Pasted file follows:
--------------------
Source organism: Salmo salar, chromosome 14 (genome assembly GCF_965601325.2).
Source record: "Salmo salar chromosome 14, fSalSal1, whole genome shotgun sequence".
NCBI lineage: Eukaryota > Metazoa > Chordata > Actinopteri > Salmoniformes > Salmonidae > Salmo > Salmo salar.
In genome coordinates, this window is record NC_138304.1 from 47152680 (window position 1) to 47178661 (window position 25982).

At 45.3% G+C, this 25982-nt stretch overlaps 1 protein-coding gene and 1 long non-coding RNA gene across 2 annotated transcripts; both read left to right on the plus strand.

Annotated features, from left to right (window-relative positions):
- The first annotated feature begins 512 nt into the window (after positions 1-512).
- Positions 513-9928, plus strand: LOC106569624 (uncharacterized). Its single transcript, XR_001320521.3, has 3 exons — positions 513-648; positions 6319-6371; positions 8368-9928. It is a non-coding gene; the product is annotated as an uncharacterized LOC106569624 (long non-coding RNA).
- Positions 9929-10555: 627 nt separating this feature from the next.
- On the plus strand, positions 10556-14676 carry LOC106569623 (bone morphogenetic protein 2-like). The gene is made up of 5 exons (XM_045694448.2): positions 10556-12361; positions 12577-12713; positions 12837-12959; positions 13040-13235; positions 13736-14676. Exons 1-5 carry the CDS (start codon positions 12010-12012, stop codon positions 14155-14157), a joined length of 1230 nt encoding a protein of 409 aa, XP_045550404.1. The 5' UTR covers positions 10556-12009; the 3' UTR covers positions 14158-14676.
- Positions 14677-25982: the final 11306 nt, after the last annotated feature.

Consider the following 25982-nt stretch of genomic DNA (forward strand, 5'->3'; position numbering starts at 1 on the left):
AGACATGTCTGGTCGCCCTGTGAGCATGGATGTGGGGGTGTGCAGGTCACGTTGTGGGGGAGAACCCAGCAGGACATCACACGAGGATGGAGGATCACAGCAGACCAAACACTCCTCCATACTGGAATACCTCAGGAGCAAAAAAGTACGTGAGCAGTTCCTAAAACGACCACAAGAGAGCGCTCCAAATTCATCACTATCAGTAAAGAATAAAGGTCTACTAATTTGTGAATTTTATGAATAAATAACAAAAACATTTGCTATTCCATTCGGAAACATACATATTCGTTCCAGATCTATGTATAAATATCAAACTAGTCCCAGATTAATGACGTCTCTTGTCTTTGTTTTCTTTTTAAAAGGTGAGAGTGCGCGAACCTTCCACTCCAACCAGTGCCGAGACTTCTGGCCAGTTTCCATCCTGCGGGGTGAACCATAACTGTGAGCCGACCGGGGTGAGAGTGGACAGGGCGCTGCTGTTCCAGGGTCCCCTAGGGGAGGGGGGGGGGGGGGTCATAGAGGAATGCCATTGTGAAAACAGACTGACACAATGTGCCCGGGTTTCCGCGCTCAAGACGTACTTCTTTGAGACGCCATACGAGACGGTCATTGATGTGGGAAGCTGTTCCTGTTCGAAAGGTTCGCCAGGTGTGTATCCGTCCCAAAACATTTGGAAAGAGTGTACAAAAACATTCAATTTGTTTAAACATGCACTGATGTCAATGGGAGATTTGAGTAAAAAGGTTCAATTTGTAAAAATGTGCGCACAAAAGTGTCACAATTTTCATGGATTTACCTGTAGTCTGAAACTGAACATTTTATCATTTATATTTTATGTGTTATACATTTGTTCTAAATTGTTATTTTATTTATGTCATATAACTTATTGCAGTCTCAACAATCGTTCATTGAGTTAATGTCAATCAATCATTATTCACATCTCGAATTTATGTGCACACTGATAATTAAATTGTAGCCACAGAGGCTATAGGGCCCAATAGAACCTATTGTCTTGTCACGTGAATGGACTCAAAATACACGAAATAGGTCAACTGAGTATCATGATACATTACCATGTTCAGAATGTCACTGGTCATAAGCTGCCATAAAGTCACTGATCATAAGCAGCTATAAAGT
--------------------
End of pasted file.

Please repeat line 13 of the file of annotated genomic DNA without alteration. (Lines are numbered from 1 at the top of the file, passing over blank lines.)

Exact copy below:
AGACATGTCTGGTCGCCCTGTGAGCATGGATGTGGGGGTGTGCAGGTCACGTTGTGGGGGAGAACCCAGCAGGACATCACACGAGGATGGAGGATCACAGCAGACCAAACACTCCTCCATACTGGAATACCTCAGGAGCAAAAAAGTACGTGAGCAGTTCCTAAAACGACCACAAGAGAGCGCTCCAAATTCATCACTATCAGTAAAGAATAAAGGTCTACTAATTTGTGAATTTTATGAATAAATAACAAAAACATTTGCTATTCCATTCGGAAACATACATATTCGTTCCAGATCTATGTATAAATATCAAACTAGTCCCAGATTAATGACGTCTCTTGTCTTTGTTTTCTTTTTAAAAGGTGAGAGTGCGCGAACCTTCCACTCCAACCAGTGCCGAGACTTCTGGCCAGTTTCCATCCTGCGGGGTGAACCATAACTGTGAGCCGACCGGGGTGAGAGTGGACAGGGCGCTGCTGTTCCAGGGTCCCCTAGGGGAGGGGGGGGGGGGGGTCATAGAGGAATGCCATTGTGAAAACAGACTGACACAATGTGCCCGGGTTTCCGCGCTCAAGACGTACTTCTTTGAGACGCCATACGAGACGGTCATTGATGTGGGAAGCTGTTCCTGTTCGAAAGGTTCGCCAGGTGTGTATCCGTCCCAAAACATTTGGAAAGAGTGTACAAAAACATTCAATTTGTTTAAACATGCACTGATGTCAATGGGAGATTTGAGTAAAAAGGTTCAATTTGTAAAAATGTGCGCACAAAAGTGTCACAATTTTCATGGATTTACCTGTAGTCTGAAACTGAACATTTTATCATTTATATTTTATGTGTTATACATTTGTTCTAAATTGTTATTTTATTTATGTCATATAACTTATTGCAGTCTCAACAATCGTTCATTGAGTTAATGTCAATCAATCATTATTCACATCTCGAATTTATGTGCACACTGATAATTAAATTGTAGCCACAGAGGCTATAGGGCCCAATAGAACCTATTGTCTTGTCACGTGAATGGACTCAAAATACACGAAATAGGTCAACTGAGTATCATGATACATTACCATGTTCAGAATGTCACTGGTCATAAGCTGCCATAAAGTCACTGATCATAAGCAGCTATAAAGT